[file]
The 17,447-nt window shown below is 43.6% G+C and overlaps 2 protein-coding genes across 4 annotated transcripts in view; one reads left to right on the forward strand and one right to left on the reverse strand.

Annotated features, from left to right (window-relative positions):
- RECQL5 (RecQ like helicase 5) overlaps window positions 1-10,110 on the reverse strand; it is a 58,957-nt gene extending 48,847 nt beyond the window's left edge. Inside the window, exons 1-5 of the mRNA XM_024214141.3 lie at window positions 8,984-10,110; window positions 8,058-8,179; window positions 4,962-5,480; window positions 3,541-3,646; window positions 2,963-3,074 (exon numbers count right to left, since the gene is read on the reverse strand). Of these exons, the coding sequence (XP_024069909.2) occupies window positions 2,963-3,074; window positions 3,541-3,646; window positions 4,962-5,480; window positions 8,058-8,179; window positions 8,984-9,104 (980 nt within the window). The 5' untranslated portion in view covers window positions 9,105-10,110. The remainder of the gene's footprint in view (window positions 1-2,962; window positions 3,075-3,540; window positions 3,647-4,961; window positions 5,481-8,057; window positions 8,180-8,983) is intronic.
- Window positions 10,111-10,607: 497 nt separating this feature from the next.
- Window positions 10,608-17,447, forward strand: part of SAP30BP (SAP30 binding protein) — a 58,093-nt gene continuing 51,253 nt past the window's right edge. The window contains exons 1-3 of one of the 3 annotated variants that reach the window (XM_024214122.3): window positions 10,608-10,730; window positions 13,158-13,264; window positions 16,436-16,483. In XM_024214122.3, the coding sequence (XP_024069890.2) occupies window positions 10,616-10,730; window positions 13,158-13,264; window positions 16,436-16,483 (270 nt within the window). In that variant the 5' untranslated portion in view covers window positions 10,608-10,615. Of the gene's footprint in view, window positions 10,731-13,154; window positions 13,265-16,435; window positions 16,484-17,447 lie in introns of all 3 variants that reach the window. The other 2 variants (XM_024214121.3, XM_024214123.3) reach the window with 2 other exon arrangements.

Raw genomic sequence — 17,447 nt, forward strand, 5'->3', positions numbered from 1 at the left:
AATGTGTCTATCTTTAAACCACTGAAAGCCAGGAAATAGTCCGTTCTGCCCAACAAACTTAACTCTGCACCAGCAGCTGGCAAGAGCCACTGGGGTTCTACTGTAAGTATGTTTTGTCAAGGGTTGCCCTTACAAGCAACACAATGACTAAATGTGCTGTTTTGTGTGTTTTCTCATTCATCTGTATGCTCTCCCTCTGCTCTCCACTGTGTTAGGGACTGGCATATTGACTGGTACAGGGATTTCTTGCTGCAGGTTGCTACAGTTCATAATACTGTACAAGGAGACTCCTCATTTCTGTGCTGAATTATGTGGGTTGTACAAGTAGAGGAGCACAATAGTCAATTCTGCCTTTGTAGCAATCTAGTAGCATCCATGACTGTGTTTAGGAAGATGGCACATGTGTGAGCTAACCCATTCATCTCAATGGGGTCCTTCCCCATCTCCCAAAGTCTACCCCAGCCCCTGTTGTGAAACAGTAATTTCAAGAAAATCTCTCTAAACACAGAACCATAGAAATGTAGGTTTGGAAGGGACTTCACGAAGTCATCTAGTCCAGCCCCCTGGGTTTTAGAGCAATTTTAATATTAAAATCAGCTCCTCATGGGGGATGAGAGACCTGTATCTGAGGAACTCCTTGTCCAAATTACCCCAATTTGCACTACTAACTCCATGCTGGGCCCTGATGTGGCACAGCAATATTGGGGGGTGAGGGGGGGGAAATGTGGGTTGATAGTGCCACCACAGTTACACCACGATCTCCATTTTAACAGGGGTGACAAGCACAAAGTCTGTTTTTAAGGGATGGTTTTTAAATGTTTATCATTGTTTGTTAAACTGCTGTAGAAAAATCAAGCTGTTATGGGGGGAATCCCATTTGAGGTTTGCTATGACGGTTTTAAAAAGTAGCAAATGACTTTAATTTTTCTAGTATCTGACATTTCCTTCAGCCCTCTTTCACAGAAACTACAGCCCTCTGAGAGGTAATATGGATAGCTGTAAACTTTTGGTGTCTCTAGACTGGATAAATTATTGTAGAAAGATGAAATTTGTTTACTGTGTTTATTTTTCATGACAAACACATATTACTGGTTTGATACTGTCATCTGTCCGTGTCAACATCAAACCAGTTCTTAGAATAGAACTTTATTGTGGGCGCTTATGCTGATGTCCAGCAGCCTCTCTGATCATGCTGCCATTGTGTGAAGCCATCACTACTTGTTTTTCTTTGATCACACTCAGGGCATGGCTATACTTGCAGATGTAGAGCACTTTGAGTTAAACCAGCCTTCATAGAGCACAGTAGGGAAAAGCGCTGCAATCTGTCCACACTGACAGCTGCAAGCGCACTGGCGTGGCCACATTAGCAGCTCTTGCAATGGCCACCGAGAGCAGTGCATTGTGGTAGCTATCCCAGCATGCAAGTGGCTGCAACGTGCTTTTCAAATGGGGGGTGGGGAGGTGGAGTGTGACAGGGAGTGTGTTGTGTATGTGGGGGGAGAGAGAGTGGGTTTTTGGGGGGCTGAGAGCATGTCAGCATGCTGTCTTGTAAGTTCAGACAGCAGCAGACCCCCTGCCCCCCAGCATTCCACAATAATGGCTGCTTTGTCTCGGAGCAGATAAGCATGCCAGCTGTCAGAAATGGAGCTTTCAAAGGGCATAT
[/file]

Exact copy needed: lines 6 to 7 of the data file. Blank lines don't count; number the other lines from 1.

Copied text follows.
Raw genomic sequence — 17,447 nt, forward strand, 5'->3', positions numbered from 1 at the left:
AATGTGTCTATCTTTAAACCACTGAAAGCCAGGAAATAGTCCGTTCTGCCCAACAAACTTAACTCTGCACCAGCAGCTGGCAAGAGCCACTGGGGTTCTACTGTAAGTATGTTTTGTCAAGGGTTGCCCTTACAAGCAACACAATGACTAAATGTGCTGTTTTGTGTGTTTTCTCATTCATCTGTATGCTCTCCCTCTGCTCTCCACTGTGTTAGGGACTGGCATATTGACTGGTACAGGGATTTCTTGCTGCAGGTTGCTACAGTTCATAATACTGTACAAGGAGACTCCTCATTTCTGTGCTGAATTATGTGGGTTGTACAAGTAGAGGAGCACAATAGTCAATTCTGCCTTTGTAGCAATCTAGTAGCATCCATGACTGTGTTTAGGAAGATGGCACATGTGTGAGCTAACCCATTCATCTCAATGGGGTCCTTCCCCATCTCCCAAAGTCTACCCCAGCCCCTGTTGTGAAACAGTAATTTCAAGAAAATCTCTCTAAACACAGAACCATAGAAATGTAGGTTTGGAAGGGACTTCACGAAGTCATCTAGTCCAGCCCCCTGGGTTTTAGAGCAATTTTAATATTAAAATCAGCTCCTCATGGGGGATGAGAGACCTGTATCTGAGGAACTCCTTGTCCAAATTACCCCAATTTGCACTACTAACTCCATGCTGGGCCCTGATGTGGCACAGCAATATTGGGGGGTGAGGGGGGGGAAATGTGGGTTGATAGTGCCACCACAGTTACACCACGATCTCCATTTTAACAGGGGTGACAAGCACAAAGTCTGTTTTTAAGGGATGGTTTTTAAATGTTTATCATTGTTTGTTAAACTGCTGTAGAAAAATCAAGCTGTTATGGGGGGAATCCCATTTGAGGTTTGCTATGACGGTTTTAAAAAGTAGCAAATGACTTTAATTTTTCTAGTATCTGACATTTCCTTCAGCCCTCTTTCACAGAAACTACAGCCCTCTGAGAGGTAATATGGATAGCTGTAAACTTTTGGTGTCTCTAGACTGGATAAATTATTGTAGAAAGATGAAATTTGTTTACTGTGTTTATTTTTCATGACAAACACATATTACTGGTTTGATACTGTCATCTGTCCGTGTCAACATCAAACCAGTTCTTAGAATAGAACTTTATTGTGGGCGCTTATGCTGATGTCCAGCAGCCTCTCTGATCATGCTGCCATTGTGTGAAGCCATCACTACTTGTTTTTCTTTGATCACACTCAGGGCATGGCTATACTTGCAGATGTAGAGCACTTTGAGTTAAACCAGCCTTCATAGAGCACAGTAGGGAAAAGCGCTGCAATCTGTCCACACTGACAGCTGCAAGCGCACTGGCGTGGCCACATTAGCAGCTCTTGCAATGGCCACCGAGAGCAGTGCATTGTGGTAGCTATCCCAGCATGCAAGTGGCTGCAACGTGCTTTTCAAATGGGGGGTGGGGAGGTGGAGTGTGACAGGGAGTGTGTTGTGTATGTGGGGGGAGAGAGAGTGGGTTTTTGGGGGGCTGAGAGCATGTCAGCATGCTGTCTTGTAAGTTCAGACAGCAGCAGACCCCCTGCCCCCCAGCATTCCACAATAATGGCTGCTTTGTCTCGGAGCAGATAAGCATGCCAGCTGTCAGAAATGGAGCTTTCAAAGGGCATAT